Howard: states must match mental health pledge Print
Written by Annabel Stafford   

By Annabel Stafford
April 6, 2006

NINE hundred new personal helpers and mentors will be employed to assist the mentally ill with everyday tasks such as paying the rent as part of $1.8 billion in new Commonwealth funding to fix Australia's mental health system.

Prime Minister John Howard yesterday announced his Government would spend that amount over five years and $500 million a year after that on the package.

It includes expanding Medicare to allow more mentally ill people to see a psychologist on referral from a doctor, 650 new respite places catering for up to 15,000 families a year, and funding to help 6000 more young people with mental illness to finish high school and get employment each year.

Money will also be given to GPs and psychiatrists to employ mental health nurses, to counselling for people suffering from mental illness and a drug or alcohol addiction, to support services such as Lifeline and into increasing the number of mental health nursing and clinical psychology places by 600 a year.

But Mr Howard says the money is not enough on its own and has challenged the states to match the $1.8 billion with spending in the areas for which they are responsible: hospitals, prisons and supported accommodation.

With Mr Howard and state leaders meeting in June to produce a national package on mental health, the Prime Minister's announcement looks designed to force the states to the negotiating table.

None were committing to matching the Commonwealth yesterday but several made promising noises, including Victorian Health Minister Bronwyn Pike, who said she would not rule it out.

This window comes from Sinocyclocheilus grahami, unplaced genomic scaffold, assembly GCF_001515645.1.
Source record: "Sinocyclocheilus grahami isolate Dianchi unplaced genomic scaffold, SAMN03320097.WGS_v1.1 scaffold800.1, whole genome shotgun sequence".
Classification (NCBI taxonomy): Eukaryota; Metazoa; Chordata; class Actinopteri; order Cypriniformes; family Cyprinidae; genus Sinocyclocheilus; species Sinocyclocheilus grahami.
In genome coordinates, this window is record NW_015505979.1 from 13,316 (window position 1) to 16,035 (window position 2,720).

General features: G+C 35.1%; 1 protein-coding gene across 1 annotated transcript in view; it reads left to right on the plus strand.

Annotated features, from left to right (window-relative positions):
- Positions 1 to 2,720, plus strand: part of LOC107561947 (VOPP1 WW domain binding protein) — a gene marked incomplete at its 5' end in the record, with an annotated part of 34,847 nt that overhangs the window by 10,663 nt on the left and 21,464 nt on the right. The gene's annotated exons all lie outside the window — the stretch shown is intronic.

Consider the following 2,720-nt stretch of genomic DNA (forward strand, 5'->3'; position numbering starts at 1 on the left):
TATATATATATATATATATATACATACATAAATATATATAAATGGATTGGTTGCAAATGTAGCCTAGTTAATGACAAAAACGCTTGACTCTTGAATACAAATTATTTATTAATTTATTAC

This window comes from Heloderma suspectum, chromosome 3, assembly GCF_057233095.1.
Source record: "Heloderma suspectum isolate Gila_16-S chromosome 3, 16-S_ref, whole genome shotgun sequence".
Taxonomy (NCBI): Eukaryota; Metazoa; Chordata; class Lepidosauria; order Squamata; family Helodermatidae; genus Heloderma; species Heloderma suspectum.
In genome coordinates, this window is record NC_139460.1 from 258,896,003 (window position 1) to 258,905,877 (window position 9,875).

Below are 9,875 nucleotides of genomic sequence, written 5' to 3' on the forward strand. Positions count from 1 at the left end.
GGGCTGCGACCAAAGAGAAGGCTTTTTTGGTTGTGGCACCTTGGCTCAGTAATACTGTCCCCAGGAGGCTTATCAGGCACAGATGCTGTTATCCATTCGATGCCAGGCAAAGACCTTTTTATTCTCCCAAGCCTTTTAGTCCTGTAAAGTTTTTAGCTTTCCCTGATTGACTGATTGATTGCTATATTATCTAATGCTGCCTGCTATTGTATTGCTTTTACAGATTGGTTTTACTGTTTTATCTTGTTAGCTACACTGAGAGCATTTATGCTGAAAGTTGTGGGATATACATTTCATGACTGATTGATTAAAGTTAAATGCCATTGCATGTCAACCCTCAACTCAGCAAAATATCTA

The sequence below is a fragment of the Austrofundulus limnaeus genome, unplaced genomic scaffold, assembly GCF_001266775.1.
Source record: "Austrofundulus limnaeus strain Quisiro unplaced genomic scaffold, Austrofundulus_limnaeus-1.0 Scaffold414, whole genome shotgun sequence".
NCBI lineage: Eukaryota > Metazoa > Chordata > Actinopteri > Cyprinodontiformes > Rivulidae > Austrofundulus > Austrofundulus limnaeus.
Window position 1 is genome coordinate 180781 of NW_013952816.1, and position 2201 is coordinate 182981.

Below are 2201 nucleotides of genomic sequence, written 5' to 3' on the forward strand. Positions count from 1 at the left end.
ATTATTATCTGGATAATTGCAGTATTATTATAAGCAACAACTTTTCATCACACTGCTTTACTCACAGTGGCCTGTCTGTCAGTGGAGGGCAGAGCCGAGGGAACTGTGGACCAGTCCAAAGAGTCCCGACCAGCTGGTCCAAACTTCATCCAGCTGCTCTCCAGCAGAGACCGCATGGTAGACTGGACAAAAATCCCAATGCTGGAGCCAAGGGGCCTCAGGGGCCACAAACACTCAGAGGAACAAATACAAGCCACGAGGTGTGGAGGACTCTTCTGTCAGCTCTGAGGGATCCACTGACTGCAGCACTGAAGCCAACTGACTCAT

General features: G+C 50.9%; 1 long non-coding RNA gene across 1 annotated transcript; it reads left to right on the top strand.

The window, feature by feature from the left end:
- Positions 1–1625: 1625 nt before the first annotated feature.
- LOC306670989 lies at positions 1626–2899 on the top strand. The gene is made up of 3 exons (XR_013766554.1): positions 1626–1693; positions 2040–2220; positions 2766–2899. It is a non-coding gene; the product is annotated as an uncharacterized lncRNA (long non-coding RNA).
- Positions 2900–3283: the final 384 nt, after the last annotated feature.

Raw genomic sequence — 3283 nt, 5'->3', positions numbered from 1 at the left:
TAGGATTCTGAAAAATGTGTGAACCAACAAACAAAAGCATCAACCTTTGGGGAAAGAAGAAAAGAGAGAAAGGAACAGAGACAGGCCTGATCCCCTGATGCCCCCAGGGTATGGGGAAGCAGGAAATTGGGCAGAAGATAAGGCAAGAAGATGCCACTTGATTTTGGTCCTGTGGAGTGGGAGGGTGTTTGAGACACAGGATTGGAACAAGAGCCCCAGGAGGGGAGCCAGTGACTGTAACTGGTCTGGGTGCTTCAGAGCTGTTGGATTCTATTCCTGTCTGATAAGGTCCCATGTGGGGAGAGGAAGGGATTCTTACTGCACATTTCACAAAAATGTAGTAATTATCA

Mental health advocates and the Australian Medical Association welcomed Mr Howard's commitment, but said even if the states matched the figure it would be less than half what was needed to fix the problems in mental health.

Mental Health Council of Australia CEO John Mendoza said at least $1.5 billion was needed each year to fix the problem. Moreover the package did not include funding for halfway houses for those coming out of hospital or for dedicated youth mental health centres — initiatives the council has been calling for.

Still, Mr Howard said "if (the states) can get money of that magnitude into supported accommodation, and we put these resources in ... I believe over the years ahead we can begin to make a very big impression on this huge community problem".

Governments have faced growing pressure to act on mental health following high-profile scandals including the mistaken detention of mentally ill woman Cornelia Rau, the release last year of a major report cataloguing the experiences of the mentally ill and criticism from those usually supportive of the Government, such as broadcaster Alan Jones and the Coalition backbench.